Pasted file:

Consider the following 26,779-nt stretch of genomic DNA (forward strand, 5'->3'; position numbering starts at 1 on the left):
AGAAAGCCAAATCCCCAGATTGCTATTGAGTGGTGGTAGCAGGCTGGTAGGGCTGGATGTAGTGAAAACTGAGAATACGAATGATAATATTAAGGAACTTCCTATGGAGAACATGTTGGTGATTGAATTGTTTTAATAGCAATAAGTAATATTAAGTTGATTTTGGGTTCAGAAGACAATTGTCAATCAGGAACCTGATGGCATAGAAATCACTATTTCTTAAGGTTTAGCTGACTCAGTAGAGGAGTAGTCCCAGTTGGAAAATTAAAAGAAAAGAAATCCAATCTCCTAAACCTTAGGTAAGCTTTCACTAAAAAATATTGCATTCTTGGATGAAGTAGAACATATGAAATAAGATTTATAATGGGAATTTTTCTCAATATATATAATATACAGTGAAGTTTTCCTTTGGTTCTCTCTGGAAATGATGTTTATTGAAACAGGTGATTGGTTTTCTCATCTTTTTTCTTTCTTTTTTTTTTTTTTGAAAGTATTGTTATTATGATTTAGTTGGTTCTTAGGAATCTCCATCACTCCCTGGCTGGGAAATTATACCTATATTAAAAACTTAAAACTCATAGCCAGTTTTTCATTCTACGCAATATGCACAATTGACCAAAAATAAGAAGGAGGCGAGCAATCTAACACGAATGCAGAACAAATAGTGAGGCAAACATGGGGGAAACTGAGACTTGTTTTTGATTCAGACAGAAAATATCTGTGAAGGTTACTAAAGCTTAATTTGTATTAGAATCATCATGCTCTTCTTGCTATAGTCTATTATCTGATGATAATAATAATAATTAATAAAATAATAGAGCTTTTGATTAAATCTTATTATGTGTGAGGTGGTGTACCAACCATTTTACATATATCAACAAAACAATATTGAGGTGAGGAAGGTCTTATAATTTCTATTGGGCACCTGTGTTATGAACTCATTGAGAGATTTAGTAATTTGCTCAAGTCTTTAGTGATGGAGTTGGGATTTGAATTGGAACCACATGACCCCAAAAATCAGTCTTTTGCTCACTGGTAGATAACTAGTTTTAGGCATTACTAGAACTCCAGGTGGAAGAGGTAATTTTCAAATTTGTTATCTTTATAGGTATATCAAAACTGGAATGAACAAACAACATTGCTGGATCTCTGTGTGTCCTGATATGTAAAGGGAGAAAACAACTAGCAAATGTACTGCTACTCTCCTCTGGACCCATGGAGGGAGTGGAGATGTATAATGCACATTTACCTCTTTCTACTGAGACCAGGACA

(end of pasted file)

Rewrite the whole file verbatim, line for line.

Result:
Consider the following 26,779-nt stretch of genomic DNA (forward strand, 5'->3'; position numbering starts at 1 on the left):
AGAAAGCCAAATCCCCAGATTGCTATTGAGTGGTGGTAGCAGGCTGGTAGGGCTGGATGTAGTGAAAACTGAGAATACGAATGATAATATTAAGGAACTTCCTATGGAGAACATGTTGGTGATTGAATTGTTTTAATAGCAATAAGTAATATTAAGTTGATTTTGGGTTCAGAAGACAATTGTCAATCAGGAACCTGATGGCATAGAAATCACTATTTCTTAAGGTTTAGCTGACTCAGTAGAGGAGTAGTCCCAGTTGGAAAATTAAAAGAAAAGAAATCCAATCTCCTAAACCTTAGGTAAGCTTTCACTAAAAAATATTGCATTCTTGGATGAAGTAGAACATATGAAATAAGATTTATAATGGGAATTTTTCTCAATATATATAATATACAGTGAAGTTTTCCTTTGGTTCTCTCTGGAAATGATGTTTATTGAAACAGGTGATTGGTTTTCTCATCTTTTTTCTTTCTTTTTTTTTTTTTTGAAAGTATTGTTATTATGATTTAGTTGGTTCTTAGGAATCTCCATCACTCCCTGGCTGGGAAATTATACCTATATTAAAAACTTAAAACTCATAGCCAGTTTTTCATTCTACGCAATATGCACAATTGACCAAAAATAAGAAGGAGGCGAGCAATCTAACACGAATGCAGAACAAATAGTGAGGCAAACATGGGGGAAACTGAGACTTGTTTTTGATTCAGACAGAAAATATCTGTGAAGGTTACTAAAGCTTAATTTGTATTAGAATCATCATGCTCTTCTTGCTATAGTCTATTATCTGATGATAATAATAATAATTAATAAAATAATAGAGCTTTTGATTAAATCTTATTATGTGTGAGGTGGTGTACCAACCATTTTACATATATCAACAAAACAATATTGAGGTGAGGAAGGTCTTATAATTTCTATTGGGCACCTGTGTTATGAACTCATTGAGAGATTTAGTAATTTGCTCAAGTCTTTAGTGATGGAGTTGGGATTTGAATTGGAACCACATGACCCCAAAAATCAGTCTTTTGCTCACTGGTAGATAACTAGTTTTAGGCATTACTAGAACTCCAGGTGGAAGAGGTAATTTTCAAATTTGTTATCTTTATAGGTATATCAAAACTGGAATGAACAAACAACATTGCTGGATCTCTGTGTGTCCTGATATGTAAAGGGAGAAAACAACTAGCAAATGTACTGCTACTCTCCTCTGGACCCATGGAGGGAGTGGAGATGTATAATGCACATTTACCTCTTTCTACTGAGACCAGGACA